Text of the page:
When this occurs, you will often notice pain, especially at night, in the shoulder. Motion will be lost, especially in attempting to reach overhead or behind your back. The shoulder may like it is grinding as well. If these symptoms are occurring the next step is to be seen in the office and evaluated by your surgeon. This will involve a physical exam and likely x-rays of the shoulder. In most cases of shoulder arthritis this is often enough testing to provide an accurate diagnosis and treatment plan. Sometimes an MRI or CT scan can be helpful for a more detailed assessment of the soft tissue and bony structure of the shoulder. Depending on the amount of cartilage loss and other damage to the shoulder, multiple treatment options exist. This can range from oral medications, ice, and physical therapy, to cortisone injections, to surgery.

The most predictable option to relieve arthritis of the shoulder joint is total joint replacement, or arthroplasty. This involves surgery to implant a combination and metal and plastic components that restore a smooth surface to the joint, improving motion and relieving pain. Standard arthroplasty is the most common option, with the newer reverse arthroplasty that I have displayed below an option for situations where there is a deficient rotator cuff. The surgery involves being placed under general anesthesia and several days stay in the hospital. After the replacement you can expect to wear a sling for 4-6 weeks and participate in physical therapy to focus on regaining motion and strength in the shoulder. Full recovery can take 3-4 months. Shoulder replacement surgery is highly successful. Risks of the surgery can involve infection, nerve injury, fracture, prosthesis related problems, and stiffness. Talk to your surgeon to discuss your specific condition and see if this surgery is an option for you.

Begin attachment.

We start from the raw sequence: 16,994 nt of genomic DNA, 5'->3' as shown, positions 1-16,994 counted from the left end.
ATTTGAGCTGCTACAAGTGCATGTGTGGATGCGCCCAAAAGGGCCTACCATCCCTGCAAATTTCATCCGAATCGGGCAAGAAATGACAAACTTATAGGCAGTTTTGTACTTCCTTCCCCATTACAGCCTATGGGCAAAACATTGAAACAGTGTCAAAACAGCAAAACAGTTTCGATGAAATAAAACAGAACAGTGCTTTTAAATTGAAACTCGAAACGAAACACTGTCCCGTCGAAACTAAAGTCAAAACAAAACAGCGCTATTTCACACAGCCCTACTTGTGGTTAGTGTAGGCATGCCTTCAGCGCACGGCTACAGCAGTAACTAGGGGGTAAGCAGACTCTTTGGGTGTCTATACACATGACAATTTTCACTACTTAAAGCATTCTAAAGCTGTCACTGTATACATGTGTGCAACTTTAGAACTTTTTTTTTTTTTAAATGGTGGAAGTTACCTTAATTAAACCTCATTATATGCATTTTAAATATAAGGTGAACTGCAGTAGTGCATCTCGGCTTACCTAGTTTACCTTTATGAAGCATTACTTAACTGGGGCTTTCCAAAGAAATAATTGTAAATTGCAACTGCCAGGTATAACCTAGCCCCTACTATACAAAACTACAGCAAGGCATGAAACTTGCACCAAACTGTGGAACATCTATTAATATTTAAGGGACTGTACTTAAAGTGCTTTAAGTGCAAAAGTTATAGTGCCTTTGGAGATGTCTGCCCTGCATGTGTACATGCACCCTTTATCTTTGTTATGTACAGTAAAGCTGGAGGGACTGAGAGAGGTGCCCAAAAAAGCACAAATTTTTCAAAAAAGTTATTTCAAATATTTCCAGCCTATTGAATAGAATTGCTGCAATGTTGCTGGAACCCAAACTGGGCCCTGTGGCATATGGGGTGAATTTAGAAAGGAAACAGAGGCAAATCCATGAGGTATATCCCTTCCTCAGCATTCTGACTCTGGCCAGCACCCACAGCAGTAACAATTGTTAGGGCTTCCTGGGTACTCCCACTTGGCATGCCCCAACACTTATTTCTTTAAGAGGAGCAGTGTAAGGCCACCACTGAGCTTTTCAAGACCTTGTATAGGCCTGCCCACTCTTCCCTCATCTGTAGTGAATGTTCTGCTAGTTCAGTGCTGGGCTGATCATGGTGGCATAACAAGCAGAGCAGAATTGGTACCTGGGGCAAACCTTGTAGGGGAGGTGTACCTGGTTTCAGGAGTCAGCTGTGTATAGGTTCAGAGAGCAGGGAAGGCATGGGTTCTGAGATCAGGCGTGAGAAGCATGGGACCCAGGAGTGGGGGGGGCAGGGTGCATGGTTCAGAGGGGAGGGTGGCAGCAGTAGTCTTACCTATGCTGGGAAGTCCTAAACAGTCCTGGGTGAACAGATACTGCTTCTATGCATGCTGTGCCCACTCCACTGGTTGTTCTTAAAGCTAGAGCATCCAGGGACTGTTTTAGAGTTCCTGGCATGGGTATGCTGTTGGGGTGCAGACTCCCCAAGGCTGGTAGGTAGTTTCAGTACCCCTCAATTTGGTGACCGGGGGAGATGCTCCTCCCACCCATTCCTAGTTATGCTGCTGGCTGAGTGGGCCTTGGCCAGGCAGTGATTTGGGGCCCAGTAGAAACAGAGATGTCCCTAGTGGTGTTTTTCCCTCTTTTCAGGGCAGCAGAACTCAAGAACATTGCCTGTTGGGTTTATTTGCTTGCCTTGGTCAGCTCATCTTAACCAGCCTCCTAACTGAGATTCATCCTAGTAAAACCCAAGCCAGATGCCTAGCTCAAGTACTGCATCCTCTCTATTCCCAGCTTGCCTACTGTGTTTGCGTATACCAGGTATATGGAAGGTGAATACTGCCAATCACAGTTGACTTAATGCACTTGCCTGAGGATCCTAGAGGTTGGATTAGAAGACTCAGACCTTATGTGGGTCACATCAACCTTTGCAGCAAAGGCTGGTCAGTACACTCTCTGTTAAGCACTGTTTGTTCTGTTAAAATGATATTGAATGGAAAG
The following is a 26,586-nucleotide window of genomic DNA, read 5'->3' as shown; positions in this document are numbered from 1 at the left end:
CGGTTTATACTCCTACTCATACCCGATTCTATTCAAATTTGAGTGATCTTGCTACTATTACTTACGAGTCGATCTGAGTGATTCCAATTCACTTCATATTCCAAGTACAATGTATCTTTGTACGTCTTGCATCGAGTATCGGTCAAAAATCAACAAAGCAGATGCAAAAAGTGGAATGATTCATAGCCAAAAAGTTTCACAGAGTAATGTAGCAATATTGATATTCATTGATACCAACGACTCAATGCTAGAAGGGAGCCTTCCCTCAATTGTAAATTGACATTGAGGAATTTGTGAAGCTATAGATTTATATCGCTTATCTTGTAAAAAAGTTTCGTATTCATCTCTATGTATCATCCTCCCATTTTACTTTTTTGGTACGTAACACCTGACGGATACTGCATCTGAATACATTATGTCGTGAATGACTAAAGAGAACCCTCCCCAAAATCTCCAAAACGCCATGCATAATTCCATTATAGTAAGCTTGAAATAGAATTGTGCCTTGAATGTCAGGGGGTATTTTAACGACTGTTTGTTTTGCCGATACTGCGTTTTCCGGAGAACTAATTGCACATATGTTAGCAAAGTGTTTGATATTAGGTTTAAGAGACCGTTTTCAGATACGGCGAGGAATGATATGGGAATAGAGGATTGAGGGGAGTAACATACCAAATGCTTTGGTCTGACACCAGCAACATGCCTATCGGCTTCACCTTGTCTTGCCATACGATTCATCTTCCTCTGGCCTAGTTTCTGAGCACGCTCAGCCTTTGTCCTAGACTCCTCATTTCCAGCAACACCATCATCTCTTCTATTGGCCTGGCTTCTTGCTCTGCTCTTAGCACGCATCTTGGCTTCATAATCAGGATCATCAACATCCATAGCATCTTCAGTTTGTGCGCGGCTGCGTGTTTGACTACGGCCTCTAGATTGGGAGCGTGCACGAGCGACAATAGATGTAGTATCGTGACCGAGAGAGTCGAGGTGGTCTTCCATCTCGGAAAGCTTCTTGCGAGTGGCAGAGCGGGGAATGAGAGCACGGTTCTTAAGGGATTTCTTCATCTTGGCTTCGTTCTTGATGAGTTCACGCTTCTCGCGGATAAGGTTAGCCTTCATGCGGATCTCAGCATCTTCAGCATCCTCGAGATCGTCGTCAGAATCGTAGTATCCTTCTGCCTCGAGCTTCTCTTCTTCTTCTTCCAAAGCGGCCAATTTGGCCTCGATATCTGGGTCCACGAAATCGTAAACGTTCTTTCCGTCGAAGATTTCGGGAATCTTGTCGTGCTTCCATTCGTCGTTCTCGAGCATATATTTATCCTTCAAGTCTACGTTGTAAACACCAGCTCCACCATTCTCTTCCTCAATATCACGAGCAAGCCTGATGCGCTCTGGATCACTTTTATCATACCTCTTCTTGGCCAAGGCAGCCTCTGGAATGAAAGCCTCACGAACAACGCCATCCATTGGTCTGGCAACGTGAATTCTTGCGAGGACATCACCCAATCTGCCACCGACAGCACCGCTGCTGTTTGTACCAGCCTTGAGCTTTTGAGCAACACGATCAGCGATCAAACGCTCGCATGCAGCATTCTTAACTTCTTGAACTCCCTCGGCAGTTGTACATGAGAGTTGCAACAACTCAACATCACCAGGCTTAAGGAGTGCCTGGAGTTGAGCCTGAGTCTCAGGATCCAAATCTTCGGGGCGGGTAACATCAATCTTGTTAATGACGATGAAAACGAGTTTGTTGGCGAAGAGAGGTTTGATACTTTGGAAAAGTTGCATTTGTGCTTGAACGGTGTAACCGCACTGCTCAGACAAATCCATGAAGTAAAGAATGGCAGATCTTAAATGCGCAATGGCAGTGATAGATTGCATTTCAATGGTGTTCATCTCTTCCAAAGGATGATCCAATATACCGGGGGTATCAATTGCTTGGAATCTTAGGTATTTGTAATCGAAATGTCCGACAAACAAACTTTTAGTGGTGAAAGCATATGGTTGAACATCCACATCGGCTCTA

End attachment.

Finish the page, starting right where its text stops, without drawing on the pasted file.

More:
Tuesday, August 20, 2013

Expanding Team Coverage

I wanted to write today and thank the new schools that have offered to have me as part of their already excellent medical teams. I'll be working with a stellar group of doctors and trainers to provide orthopedic and sports medicine coverage at Jeffersonville, Clarksville, Providence, Charlestown, and North Harrison High Schools for the upcoming scholastic season. This is in addition to continuing my work with Indiana University Southeast, the University of Louisville, and Waggener High School. Providing care for scholastic athletes is one of the highlights of my career and I look forward to a successful and healthy season for all the competitors. Thanks to everyone at these institutions for having me as part of the team.